How does the ecclesiology of communion go back to the very sources of the great ecclesial tradition? How should we explain that a Christian is never alone, even before God? How should we perceive that the Church is a communion before being a society, a mystery before being a structure? These questions reflect the inner being of the Church that is at the center of Flesh of the Church, Flesh of Christ.
The late renowned scholar J.-M.-R. Tillard defines what the flesh of the Church is for the New Testament and the period of the undivided Church. He enables readers to understand not the structure of God's Church but the living reality of grace for which this structure exists. Tillard explains that the "flesh of the church" is communion of life for humanity reconciled with the Father and with itself "in Christ." He also shows that through the power of the Spirit and the Word, the Church is the "flesh of Christ" in the osmosis of the sacrificial flesh of the Lord and the concrete life of the baptized, of which the Eucharist is the sacrament.
Chapters are "All Linked Together by Salvation: For God, in Communion," "All Joined into One Body, Eucharistic Body, Ecclesial Body," "All Taken into the One Sacrifice: The Sacrifice of Christ," and "Flesh of the Church, Flesh of Christ."
The late J.-M.-R. Tillard, OP, served as vice-president of the Faith and Order Commission of the World Council of Churches, was consultor to the Vatican's Secretariat for Christian Unity, and a member of several ecumenical commissions. He also wrote Church of Churches: The Ecclesiology of Communion, published by The Liturgical Press.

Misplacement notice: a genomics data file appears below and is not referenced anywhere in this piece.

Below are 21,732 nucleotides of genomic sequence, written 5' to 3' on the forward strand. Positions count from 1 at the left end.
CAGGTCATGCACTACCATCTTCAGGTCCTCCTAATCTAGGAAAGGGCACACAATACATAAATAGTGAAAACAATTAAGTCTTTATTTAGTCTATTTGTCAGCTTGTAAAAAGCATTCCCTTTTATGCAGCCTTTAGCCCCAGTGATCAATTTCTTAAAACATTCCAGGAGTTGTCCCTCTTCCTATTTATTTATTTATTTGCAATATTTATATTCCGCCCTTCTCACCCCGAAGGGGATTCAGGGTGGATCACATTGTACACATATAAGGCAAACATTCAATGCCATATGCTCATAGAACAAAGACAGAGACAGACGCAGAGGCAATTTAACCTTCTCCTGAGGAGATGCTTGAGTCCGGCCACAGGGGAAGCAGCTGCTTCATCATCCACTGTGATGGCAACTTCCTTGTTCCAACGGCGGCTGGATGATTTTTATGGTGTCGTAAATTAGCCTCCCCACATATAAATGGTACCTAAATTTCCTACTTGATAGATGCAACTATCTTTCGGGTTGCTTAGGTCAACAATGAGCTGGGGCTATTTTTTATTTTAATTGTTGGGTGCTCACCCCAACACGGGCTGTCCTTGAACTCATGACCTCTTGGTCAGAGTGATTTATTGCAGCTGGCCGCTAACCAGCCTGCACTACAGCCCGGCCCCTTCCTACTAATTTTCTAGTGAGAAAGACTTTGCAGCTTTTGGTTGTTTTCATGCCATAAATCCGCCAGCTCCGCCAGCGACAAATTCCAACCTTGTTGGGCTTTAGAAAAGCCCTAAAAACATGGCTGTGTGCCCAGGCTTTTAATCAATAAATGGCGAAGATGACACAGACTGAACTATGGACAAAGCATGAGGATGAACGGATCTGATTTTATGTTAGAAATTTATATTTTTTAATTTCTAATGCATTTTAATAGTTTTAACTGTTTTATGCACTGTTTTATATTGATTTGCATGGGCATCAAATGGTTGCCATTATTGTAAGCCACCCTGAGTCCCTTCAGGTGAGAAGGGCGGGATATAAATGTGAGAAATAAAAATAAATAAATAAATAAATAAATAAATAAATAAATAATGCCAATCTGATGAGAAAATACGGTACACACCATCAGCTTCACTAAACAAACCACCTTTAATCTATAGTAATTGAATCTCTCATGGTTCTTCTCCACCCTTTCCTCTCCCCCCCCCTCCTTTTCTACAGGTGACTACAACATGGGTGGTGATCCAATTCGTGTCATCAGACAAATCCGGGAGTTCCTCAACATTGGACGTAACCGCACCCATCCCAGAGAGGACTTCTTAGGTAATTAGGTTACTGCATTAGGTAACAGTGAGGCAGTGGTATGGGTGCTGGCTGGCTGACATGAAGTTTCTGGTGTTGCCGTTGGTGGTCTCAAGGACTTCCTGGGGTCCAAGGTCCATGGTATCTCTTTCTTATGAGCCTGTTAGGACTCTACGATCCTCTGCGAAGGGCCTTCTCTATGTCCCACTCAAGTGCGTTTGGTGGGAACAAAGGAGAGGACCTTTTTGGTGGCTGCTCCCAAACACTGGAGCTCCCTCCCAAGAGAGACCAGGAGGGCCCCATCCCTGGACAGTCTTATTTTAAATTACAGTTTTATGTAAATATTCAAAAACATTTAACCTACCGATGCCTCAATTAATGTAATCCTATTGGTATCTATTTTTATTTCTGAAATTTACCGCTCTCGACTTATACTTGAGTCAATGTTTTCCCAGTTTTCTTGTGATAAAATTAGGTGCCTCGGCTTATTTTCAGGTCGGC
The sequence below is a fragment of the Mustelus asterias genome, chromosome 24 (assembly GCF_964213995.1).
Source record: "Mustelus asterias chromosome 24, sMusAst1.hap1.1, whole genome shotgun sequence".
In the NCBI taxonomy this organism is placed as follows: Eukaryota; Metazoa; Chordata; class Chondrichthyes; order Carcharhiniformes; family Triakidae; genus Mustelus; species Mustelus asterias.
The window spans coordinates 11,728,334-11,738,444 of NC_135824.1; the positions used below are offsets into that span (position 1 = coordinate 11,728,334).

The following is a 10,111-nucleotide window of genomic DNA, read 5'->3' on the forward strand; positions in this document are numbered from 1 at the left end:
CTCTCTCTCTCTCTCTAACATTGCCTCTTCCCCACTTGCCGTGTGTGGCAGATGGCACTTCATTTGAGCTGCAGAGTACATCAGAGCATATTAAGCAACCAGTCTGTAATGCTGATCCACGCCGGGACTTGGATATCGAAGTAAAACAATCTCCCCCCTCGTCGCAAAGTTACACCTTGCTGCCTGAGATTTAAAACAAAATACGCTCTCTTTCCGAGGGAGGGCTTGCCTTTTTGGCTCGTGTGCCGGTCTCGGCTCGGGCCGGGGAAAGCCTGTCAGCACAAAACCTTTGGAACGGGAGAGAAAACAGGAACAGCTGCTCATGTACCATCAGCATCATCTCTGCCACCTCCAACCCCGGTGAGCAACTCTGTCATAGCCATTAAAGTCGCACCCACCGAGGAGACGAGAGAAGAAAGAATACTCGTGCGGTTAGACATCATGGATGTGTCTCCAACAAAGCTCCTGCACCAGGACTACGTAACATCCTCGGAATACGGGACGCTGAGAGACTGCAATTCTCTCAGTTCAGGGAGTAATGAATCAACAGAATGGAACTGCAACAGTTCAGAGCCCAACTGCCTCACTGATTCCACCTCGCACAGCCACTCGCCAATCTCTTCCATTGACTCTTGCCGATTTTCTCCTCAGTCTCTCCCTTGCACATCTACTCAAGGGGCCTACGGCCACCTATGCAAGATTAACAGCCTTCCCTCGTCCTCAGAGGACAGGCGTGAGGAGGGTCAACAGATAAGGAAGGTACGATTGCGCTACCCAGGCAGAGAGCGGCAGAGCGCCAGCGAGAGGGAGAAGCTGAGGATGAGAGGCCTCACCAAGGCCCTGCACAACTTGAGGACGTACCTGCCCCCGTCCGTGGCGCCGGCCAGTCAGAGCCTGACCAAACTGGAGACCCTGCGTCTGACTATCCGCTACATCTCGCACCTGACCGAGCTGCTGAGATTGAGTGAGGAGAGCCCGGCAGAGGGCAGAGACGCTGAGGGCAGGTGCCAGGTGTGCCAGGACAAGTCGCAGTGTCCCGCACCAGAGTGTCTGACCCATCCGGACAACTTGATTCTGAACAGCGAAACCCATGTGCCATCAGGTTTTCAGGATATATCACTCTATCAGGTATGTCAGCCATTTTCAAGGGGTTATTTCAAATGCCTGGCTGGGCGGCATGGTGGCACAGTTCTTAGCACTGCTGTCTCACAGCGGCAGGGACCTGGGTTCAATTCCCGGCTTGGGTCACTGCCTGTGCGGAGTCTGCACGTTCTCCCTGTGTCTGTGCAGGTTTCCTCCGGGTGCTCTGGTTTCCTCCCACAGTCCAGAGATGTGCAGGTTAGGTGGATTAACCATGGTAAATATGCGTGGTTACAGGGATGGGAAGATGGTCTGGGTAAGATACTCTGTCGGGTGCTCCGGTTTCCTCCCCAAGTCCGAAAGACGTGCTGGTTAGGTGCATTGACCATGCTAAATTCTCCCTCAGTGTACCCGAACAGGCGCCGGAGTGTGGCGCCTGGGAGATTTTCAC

In Flesh of the Church, Flesh of Christ the late J.-M.R. Tillard leaves us a fitting conclusion to his considerable body of work on an ecclesiology of communion. Tillard offers a virtual tutorial in biblical and patristic ecclesiology as he makes the case that in the early centuries of the church Christian life was understood as a thoroughly ecclesial existence. Communion' has become a central concept in contemporary ecclesiology. For those who wish to grasp the depth and breadth of this ancient view of the church, there is no better guide than Tillard.
Rick Gaillardetz, University of St. Thomas, Houston, Texas
This book includes an abundance of primary source material; it could serve an important function in a course on ecclesiology. Because Tillard's passion for church unity is palpable, this work is an exhortation as well as an argument. Fidelity to Christ, he urges, requires conversion of life and the restoration of visible unity in a Eucharistic and an ecclesial communion.
This book is a fitting last testament of a great ecumenist whose extensive writings on ecclesiology have consistently imagined Christ's Church ecumenically.
With Tillard's death, the Church laments and gives thanks for one the great ecumenists of our time. In this, his first posthumous work in English, he takes up again his abiding concern: Rather than being a juridical or sociological reality, the Church is first and finally a sacramental and mystical communion. Only by taking this insight with utmost seriousness can our ecumenical efforts move forward in the twenty-first century.
Michael Downey, Professor of Systematic Theology and Spirituality, St. John's Seminary, Camarillo, Author, Altogether Gift: A Trinitarian Spirituality
Flesh of the Church, Flesh of Christ takes one to the inner mystery of the church where daily experiences of conversion, ecclesial identity, eucharistic spirituality, integrity of life, sacramental practice and contemplative living are linked. Tillard mines the tradition to make clear that Christian existence is integrally a church existence.' He lays the foundation from which contemporary issues of globalization and diversity, inculturation, ecumenism and eucharistic practice must ultimately be resolved.
Judith A. Merkle, S.N.D. de N., Niagara University